Based on both the East and West coasts of the United States, director and choreographer Jennifer Weber most likely first came into the spotlight of the ballet-loving world when she created Petrushka Reimagined for Brooklyn Mack and New York City Ballet’s principal dancer Tiler Peck along with Lil Buck.
But she has definitely been known in the dance space at large for a while for her choreography in The Hip Hop Nutcracker, &Juliet, and dozens of other projects that span the globe.
Her latest endeavor – her first premier since the beginning of the pandemic – is with Tulsa Ballet.
This is also the first time the ballet company will perform a hip hop piece; it is part of The Celebration, a season-ending program touted to be “a nostalgic journey, taking you on a ride through the works that Artistic Director Marcello Angelini commissioned and acquired throughout the past twenty-six years, the very pieces that made Tulsa Ballet the celebrated international success it is today.” (Tulsa Ballet)
Well, While You Were Gone is definitely a commission that is a significant addition to both Tulsa Ballet and Jennifer Weber’s portfolio, so I took this opportunity to learn more about this special collaboration straight from the choreographer’s mouth.
We also had the opportunity to interview Regina Montgomery, a Tulsa Ballet dancer featured in the piece.
Interview with Jennifer Weber
‣ It is quite unique (possibly, unprecedented?) for a choreographer to create a hip hop piece for a ballet company. How did this commission come about?
My cousins, Charles and Rose Flachs, danced with Marcello earlier in their career and remained close friends.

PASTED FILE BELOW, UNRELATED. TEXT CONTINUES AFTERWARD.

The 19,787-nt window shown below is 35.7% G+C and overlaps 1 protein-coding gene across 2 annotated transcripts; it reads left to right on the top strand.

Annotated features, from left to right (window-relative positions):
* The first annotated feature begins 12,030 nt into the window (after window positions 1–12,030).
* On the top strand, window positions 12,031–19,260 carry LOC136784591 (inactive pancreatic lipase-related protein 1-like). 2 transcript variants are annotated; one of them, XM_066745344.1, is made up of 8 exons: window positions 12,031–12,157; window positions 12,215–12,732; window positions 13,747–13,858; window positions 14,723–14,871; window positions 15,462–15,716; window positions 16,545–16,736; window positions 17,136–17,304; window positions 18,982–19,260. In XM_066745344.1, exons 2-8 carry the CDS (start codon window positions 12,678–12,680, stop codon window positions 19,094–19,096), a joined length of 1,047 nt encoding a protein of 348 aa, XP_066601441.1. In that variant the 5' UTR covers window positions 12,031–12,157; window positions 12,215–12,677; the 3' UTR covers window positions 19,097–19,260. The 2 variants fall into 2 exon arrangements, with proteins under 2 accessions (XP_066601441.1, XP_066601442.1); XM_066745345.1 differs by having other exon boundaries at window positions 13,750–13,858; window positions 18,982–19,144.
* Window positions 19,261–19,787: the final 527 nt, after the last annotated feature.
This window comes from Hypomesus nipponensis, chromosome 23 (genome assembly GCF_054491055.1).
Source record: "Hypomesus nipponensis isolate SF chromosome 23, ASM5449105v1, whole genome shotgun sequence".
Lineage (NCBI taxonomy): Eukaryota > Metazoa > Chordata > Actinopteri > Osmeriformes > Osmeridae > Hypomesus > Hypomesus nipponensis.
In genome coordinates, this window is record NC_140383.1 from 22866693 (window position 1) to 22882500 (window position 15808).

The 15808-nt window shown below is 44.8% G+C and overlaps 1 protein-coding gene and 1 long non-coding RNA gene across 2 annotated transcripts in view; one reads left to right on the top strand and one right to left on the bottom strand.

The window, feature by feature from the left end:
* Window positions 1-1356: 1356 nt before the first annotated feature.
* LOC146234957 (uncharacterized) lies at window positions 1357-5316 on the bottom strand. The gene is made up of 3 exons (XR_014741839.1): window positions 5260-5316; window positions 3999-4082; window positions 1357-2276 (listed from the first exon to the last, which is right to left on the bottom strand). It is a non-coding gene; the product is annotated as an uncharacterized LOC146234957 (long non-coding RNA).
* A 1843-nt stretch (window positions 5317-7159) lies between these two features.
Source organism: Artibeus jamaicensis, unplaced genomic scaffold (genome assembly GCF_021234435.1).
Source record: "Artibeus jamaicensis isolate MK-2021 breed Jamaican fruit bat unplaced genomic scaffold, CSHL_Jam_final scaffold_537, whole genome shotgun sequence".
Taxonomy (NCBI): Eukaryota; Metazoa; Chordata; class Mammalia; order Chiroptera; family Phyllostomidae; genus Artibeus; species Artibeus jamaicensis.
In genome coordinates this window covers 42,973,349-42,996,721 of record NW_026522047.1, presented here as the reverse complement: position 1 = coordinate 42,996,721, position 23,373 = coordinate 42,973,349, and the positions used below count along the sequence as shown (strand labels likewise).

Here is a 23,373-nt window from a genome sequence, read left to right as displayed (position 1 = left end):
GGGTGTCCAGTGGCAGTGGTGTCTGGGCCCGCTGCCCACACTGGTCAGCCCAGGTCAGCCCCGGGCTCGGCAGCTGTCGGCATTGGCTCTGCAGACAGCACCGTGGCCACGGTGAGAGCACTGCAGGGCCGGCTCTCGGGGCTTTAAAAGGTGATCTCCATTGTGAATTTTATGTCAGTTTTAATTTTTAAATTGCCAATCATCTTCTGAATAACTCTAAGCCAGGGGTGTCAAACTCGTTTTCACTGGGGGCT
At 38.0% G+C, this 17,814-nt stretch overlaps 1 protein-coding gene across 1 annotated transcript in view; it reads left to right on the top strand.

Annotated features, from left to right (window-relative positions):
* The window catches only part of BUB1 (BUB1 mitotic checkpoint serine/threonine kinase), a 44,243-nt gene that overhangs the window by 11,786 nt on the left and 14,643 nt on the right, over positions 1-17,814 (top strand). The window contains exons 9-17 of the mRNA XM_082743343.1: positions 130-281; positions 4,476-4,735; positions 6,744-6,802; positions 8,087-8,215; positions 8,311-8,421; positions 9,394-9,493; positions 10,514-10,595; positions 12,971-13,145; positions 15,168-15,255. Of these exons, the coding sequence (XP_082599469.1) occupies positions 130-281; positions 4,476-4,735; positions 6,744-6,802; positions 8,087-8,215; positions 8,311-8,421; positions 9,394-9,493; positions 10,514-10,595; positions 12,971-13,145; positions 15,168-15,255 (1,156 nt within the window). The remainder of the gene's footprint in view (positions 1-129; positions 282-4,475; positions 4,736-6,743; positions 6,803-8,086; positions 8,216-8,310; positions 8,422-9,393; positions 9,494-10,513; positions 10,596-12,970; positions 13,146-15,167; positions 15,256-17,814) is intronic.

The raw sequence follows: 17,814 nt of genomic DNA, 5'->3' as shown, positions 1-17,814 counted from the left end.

At Charles’ recent birthday Zoom (how very Covid-era), my Mom was bragging about some of my recent choreography projects and Marcello got the idea that bringing me to Tulsa could create a unique collaboration. He emailed me the next day and we met on zoom.
I could tell Marcello had great energy and a forward-thinking vision of ballet. I was so excited about what could be possible as I had never set work on a ballet company before, and I love putting myself in a room where I never
thought I would be.
I had had a bit of experience working with ballet dancers previously, but not a full company.
It all happened really fast and, before I knew it, I was quarantining in Tulsa and getting ready to work.
‣ What was the beginning of the process like?
Everyone was a bit nervous at first. Although the hip hop/ballet crossover is a plot of many popular dance films, what would it really be like to set work on dancers who speak a different language?
This was also my first time back in a studio creating something totally new since the pandemic began. How would it be to try and connect through masks? Would I even remember how to choreograph after so long? But as soon as we started, excitement took over and I quickly became inspired about all the possibilities of where our collaboration would take us.
I prepared a bunch of phrases so I would have material to teach on the first day. Instantly, I could feel the energy of the room and we all fearlessly dove in. The vibe in the studio was electric and somehow, we just clicked.
It felt so good and so special to all be together making something new. The dancers were open to what I was teaching them, and I was so impressed not only by their technical skills, but also about how they work. Tulsa Ballet is filled with truly incredible artists.
Hip hop is a really broad term and encompasses a lot of specific movement styles – bboying, locking, popping, waving, etc. I wanted to see how the dancers took to these different styles and what styles might start to create new concepts when fused with ballet.
I wouldn’t say I’m creating a hip hop piece on ballet dancers, but rather we are exploring what happens when you start to mix these two movement languages together to create something totally new. For me, this is much more exciting. I’m always interested in fusion and creating things no one has done before.
‣ What specifics can you share with us about the new work, i.e. storyline, music, costuming, staging etc.?